“There is also the non­com­bat­ant bat­tle space, the whole notion of how to com­mu­ni­cate with elders and cler­gy and com­mu­ni­ty lead­ers, build rap­port, spot bad guys in a crowd and dis­cern atti­tudes and how they change,” Jor­dan said. “These are the kinds of things you can get at.” Sec­ond- and third-order effects a warfight­er can’t get in a five-day lin­ear exer­cise that starts on a Tues­day and ends on a Fri­day come into play over time, Jor­dan not­ed, cit­ing a ben­e­fit of the technology. 

The com­bi­na­tion of tech­nolo­gies that pro­duce EDGE could cre­ate a sys­tem that’s more sophis­ti­cat­ed than any one tech­nol­o­gy alone. “What we’re try­ing to do that’s dif­fer­ent from every­one else is com­bine the capa­bil­i­ties of mod­ern gam­ing tech­nolo­gies with the accu­ra­cy and approved mod­els of the Army through One­SAF,” Kauf­man said. “As you look at any of the oth­er games today, what’s miss­ing is the accu­ra­cy of the valid physics or mod­els that make them good enough to begin to make behav­ior changes based on [the gam­ing scenarios].” 

For exam­ple, Kauf­man said, “when you shoot a bul­let, it flies accu­rate­ly, not just in a straight line.” Most games short­cut the physics, he said, because it takes a lot of com­put­ing pow­er to make a vir­tu­al world act like the real world, and games focus more on the enter­tain­ment and art­work. “In a train­ing envi­ron­ment where you’ve got to make sure the out­comes are pre­cise, if you don’t under­stand where the short­cuts have been tak­en, you can make false assump­tions because of what you see in front of you, not because of what real­ly hap­pens,” Kauf­man said.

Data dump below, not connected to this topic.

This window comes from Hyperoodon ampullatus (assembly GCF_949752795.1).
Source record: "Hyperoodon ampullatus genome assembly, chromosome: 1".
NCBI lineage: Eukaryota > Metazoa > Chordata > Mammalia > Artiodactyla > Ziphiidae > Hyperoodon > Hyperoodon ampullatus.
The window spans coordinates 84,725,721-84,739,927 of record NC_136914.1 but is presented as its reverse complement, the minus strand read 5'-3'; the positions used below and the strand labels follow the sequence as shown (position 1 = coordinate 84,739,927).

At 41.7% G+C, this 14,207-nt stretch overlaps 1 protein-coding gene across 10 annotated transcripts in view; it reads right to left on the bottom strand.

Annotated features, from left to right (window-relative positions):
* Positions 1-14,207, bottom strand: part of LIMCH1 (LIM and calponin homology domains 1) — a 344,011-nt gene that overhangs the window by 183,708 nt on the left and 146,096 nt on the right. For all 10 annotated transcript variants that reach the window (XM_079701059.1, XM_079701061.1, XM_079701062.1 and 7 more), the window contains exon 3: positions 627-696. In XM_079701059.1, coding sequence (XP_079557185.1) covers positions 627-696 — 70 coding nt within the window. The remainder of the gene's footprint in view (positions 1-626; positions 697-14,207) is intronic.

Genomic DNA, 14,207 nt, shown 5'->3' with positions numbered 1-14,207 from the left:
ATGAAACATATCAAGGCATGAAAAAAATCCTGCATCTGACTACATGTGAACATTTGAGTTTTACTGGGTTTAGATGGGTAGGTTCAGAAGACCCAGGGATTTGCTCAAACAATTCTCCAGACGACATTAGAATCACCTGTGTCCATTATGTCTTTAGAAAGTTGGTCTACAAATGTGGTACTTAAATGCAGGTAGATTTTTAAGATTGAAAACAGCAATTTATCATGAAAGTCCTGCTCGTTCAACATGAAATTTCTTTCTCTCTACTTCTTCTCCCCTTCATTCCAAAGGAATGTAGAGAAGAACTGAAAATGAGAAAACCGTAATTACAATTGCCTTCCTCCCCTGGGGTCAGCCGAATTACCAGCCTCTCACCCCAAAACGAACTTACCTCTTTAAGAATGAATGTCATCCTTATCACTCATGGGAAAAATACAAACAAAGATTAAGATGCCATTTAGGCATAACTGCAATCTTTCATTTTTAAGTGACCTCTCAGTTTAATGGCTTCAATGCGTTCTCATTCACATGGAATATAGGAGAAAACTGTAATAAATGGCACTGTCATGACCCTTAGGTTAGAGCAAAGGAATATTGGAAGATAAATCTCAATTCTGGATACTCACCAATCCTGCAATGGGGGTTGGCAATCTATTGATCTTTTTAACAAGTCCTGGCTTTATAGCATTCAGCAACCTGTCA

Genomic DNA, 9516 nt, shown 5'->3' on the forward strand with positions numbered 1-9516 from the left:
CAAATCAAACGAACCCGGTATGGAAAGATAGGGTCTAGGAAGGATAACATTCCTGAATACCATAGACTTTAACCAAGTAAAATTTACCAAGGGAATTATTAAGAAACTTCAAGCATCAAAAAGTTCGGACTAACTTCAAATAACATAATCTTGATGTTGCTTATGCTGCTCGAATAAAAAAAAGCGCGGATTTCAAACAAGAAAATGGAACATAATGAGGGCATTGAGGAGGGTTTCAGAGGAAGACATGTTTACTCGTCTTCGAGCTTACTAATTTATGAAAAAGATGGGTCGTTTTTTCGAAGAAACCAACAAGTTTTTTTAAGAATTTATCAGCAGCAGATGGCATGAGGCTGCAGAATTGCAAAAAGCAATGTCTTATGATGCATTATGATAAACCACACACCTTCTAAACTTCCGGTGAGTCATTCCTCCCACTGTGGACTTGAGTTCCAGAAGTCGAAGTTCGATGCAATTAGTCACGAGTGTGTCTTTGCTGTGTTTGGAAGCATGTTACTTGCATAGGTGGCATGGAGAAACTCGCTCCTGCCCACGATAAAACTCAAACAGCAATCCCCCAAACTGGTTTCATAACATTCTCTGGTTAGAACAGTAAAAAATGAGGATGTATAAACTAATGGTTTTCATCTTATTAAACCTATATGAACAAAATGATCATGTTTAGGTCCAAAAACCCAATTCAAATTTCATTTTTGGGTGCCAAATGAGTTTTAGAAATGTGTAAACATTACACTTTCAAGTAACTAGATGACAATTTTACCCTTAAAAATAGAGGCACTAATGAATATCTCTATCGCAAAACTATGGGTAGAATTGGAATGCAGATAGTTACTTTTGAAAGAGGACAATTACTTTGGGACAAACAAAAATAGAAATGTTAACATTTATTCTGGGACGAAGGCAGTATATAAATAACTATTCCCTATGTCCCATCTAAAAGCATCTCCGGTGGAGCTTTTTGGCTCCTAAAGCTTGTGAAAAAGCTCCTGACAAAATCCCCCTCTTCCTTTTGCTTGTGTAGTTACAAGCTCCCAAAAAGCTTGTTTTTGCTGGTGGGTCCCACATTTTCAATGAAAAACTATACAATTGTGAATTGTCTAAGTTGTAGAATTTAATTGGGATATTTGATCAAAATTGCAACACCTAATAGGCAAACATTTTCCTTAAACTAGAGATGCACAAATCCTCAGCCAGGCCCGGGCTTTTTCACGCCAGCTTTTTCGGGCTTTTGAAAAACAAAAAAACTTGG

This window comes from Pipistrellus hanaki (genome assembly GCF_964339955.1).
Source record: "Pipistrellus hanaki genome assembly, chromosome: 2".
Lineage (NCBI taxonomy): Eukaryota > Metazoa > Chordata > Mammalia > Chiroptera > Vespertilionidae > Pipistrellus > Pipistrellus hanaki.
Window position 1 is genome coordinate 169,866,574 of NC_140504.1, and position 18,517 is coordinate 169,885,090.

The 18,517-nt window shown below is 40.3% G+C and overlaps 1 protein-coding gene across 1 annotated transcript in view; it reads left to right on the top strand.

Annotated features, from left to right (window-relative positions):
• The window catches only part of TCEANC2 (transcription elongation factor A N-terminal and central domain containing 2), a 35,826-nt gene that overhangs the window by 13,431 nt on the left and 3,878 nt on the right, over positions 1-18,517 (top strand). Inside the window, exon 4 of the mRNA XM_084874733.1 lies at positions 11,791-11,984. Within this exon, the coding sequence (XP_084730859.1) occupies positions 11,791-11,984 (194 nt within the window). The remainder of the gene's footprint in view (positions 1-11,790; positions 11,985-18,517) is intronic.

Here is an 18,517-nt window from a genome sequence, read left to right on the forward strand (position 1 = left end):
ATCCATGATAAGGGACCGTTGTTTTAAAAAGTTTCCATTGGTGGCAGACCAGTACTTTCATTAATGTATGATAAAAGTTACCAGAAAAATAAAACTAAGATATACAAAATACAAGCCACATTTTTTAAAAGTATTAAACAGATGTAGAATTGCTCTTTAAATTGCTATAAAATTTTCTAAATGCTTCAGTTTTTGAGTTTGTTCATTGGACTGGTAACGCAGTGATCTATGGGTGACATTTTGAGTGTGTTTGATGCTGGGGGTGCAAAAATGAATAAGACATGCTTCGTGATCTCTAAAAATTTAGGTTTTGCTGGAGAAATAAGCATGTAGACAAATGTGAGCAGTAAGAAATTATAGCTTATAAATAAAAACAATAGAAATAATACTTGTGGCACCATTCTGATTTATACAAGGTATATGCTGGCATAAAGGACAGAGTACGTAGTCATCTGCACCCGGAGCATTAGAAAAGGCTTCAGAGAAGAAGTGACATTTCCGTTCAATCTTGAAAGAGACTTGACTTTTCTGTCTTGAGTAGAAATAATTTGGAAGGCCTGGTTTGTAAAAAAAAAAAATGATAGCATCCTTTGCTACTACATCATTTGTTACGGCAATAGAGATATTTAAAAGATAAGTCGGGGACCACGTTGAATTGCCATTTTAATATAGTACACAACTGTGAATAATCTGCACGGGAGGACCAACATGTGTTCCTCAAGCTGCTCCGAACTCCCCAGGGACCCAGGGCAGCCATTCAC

Gam­ing tech­nol­o­gy becomes much more per­sua­sive to a user when it is laid on top of a vir­tu­al world envi­ron­ment, STTC lead engi­neer Tami Grif­fith said. 

“Let’s say you and I are stand­ing togeth­er in a vir­tu­al envi­ron­ment and we decide to build a car,” she said. “I can in sec­onds throw togeth­er the frame­work of a car. You could say, ‘That’s nice, but I don’t like the lights.’ So you could in real time move the lights and change the wheels or their size, things like that. With­in 15 min­utes after we’ve designed the car, we could hop in and dri­ve away. How many oth­er envi­ron­ments allow that? That’s pret­ty powerful.” 

“We want to make EDGE as capa­ble and as vivid­ly stim­u­lat­ing as the cur­rent game tech­nolo­gies,” Kauf­man said, “but bring in the real­ism nec­es­sary to sup­port Army train­ing. That, to date, has nev­er been done.” 

Source:
U.S. Depart­ment of Defense
Office of the Assis­tant Sec­re­tary of Defense (Pub­lic Affairs) 

Face­book and/or on Twit­ter

Team GlobDef

Team GlobDef

Seit 2001 ist GlobalDefence.net im Internet unterwegs, um mit eigenen Analysen, interessanten Kooperationen und umfassenden Informationen für einen spannenden Überblick der Weltlage zu sorgen. GlobalDefence.net war dabei die erste deutschsprachige Internetseite, die mit dem Schwerpunkt Sicherheitspolitik außerhalb von Hochschulen oder Instituten aufgetreten ist.

Alle Beiträge ansehen von Team GlobDef →